Though a lot of the blame can be placed on injuries to key players, Buffalo still needed to change things.
The defense ranked in the bottom half in most categories. Buffalo shifted its defensive focus by bringing in Dave Wannstedt as defensive coordinator and shifting to a 4-3, according to Rodney McKissic of The Buffalo News.
The offseason has also been an eventful one. Buddy Nix made a huge splash by bringing in this year's top defensive free agent, Mario Williams, and also signing Mark Anderson to expedite the transition to a 4-3. They also made defensive back Stephon Gilmore their first-round selection.
Buffalo has shown they're serious about competing this season, and expectations are running high.
Anything can happen.
So let's take a look at some reasonable goals for the Bills in 2012.
The Bills ranked just 26th last year in yards per game and 30th in points per game. With a switch to a 4-3 along with huge-free agent signings to make the Bills' defensive line one of the best on paper, defensive rankings should go up in 2012.
One of the big concerns is adjustment time in the new scheme, but that's probably overblown. Personnel isn't much of an issue; the aforementioned signings will help speed up the transition.
The only issue with transitions is Shawne Merriman's place in the new scheme. According to Mark Gaughan of The Buffalo News, head coach Chan Gailey said Merriman, who's played 3-4 outside linebacker for most of his career, will move to defensive end, and that's only if he can get healthy again.
Competition favors a move up in the rankings as well. Buffalo plays the NFC West, and while it's getting more competitive, the Bills still seem further along in building a contender than teams like Seattle, Arizona or St. Louis. The trend with west coast teams struggling in the eastern time zone bodes well for the Bills' matchup against Seattle.
Buffalo's defense recorded just 29 sacks last season, tied with Indianapolis and Kansas City for third-worst in the league. Even though sacks don't tell the whole story, it does imply their pass rush struggled throughout the season.
Adding players like Williams and Anderson will certainly help, along with the change in scheme.
Most importantly, Wannstedt's philosophy for Buffalo's defense will rely on how well the front plays, according to Chris Brown of BuffaloBills.com.
The increased sack total will come naturally if Wannstedt's focus on the front's dominance prevails.
After extending Fitzpatrick for six more years, it seems the Bills have decided on a long-term plan at quarterback.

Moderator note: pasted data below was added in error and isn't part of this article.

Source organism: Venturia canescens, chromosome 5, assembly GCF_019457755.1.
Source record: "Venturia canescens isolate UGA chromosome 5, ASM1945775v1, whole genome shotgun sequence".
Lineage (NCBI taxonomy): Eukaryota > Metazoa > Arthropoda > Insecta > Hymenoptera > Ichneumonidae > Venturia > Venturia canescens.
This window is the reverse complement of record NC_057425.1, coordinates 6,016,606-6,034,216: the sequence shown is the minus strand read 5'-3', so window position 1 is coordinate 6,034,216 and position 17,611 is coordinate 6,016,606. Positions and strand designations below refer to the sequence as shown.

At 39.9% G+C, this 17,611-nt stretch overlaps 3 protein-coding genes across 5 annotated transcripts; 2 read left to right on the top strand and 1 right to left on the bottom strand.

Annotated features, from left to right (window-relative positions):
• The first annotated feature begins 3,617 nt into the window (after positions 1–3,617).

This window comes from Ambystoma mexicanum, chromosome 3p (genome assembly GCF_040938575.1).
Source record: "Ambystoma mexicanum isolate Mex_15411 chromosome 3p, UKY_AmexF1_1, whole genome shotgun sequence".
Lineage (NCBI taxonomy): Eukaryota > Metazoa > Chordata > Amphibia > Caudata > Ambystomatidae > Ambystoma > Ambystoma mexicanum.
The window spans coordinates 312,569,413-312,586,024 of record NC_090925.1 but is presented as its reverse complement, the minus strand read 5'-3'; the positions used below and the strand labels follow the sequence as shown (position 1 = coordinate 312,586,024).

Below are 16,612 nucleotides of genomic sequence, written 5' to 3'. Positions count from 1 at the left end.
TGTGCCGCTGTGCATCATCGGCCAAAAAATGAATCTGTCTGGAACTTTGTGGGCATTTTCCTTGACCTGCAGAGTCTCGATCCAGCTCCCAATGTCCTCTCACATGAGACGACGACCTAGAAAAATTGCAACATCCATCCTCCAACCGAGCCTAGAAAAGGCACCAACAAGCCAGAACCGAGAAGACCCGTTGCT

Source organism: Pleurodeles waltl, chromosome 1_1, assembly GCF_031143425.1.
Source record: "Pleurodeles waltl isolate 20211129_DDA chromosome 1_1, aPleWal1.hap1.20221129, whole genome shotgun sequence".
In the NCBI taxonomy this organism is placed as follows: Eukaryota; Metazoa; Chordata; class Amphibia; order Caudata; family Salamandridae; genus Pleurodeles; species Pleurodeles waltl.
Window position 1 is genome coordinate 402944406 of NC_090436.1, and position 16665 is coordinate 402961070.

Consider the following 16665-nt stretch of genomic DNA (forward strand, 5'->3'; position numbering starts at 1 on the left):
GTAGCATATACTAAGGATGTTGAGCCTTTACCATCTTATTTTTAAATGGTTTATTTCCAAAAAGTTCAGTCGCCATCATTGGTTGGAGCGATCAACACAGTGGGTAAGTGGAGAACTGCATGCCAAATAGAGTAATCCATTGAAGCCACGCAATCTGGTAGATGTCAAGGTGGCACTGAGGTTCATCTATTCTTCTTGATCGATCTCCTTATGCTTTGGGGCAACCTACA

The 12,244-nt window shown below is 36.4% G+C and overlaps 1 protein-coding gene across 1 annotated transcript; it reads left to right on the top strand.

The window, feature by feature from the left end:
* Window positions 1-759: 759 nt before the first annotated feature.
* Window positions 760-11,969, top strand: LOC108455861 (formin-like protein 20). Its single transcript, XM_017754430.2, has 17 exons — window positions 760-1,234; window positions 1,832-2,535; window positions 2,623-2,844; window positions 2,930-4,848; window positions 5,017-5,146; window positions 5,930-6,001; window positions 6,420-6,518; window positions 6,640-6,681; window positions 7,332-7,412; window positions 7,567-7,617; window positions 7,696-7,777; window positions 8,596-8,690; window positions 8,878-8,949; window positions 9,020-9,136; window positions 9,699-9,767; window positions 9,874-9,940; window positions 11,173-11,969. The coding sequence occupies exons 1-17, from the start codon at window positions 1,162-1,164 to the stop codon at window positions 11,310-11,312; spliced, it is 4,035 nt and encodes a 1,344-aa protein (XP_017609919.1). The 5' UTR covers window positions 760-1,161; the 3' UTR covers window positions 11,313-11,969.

But Fitzpatrick will have to play with more consistency to keep it that way.
During the first half of the season, Fitzpatrick took pretty good care of the ball, throwing just seven interception in as many games. But in the latter half, Fitzpatrick more than tripled that number, eventually finishing the season leading the league in picks.
In retrospect, some of it may have to do with injuries; but spending another offseason with competition and trying to avoid a quarterback controversy should serve as enough motivation to work up some "Fitzmagic."
Health was an issue last year, and the same concern persists going into this season.
Kyle Williams and Fred Jackson were two key players the Bills lost to season-ending injuries, along with Shawne Merriman.
Marcell Dareus played the season with several injuries, according to Jerry Sullivan of The Buffalo News.
David Nelson told Doug Flutie on NBC Sports Network that Fitzpatrick was also playing hurt, after suffering a rib injury against Washington.
Their latest prize, Mario Williams, has had trouble staying healthy throughout his career as well, as James Walker of ESPN.com notes.
It's very difficult for a team to survive so many injuries at key positions; and expecting a team to stay healthy over the course of an NFL regular season might not be so reasonable. It'll take a stroke of luck, but if they manage to keep most of their key guys on the field, the reward will be great.
Every team's goal.
If another year under Gailey can help Fitzpatrick develop more consistency, and the defensive remodeling proves to be effective, the Bills look ready to compete for a wild card spot—or even the AFC East title.
The progress and changes in Buffalo make the playoffs seem less like a pipe dream, and more like a reasonable prediction.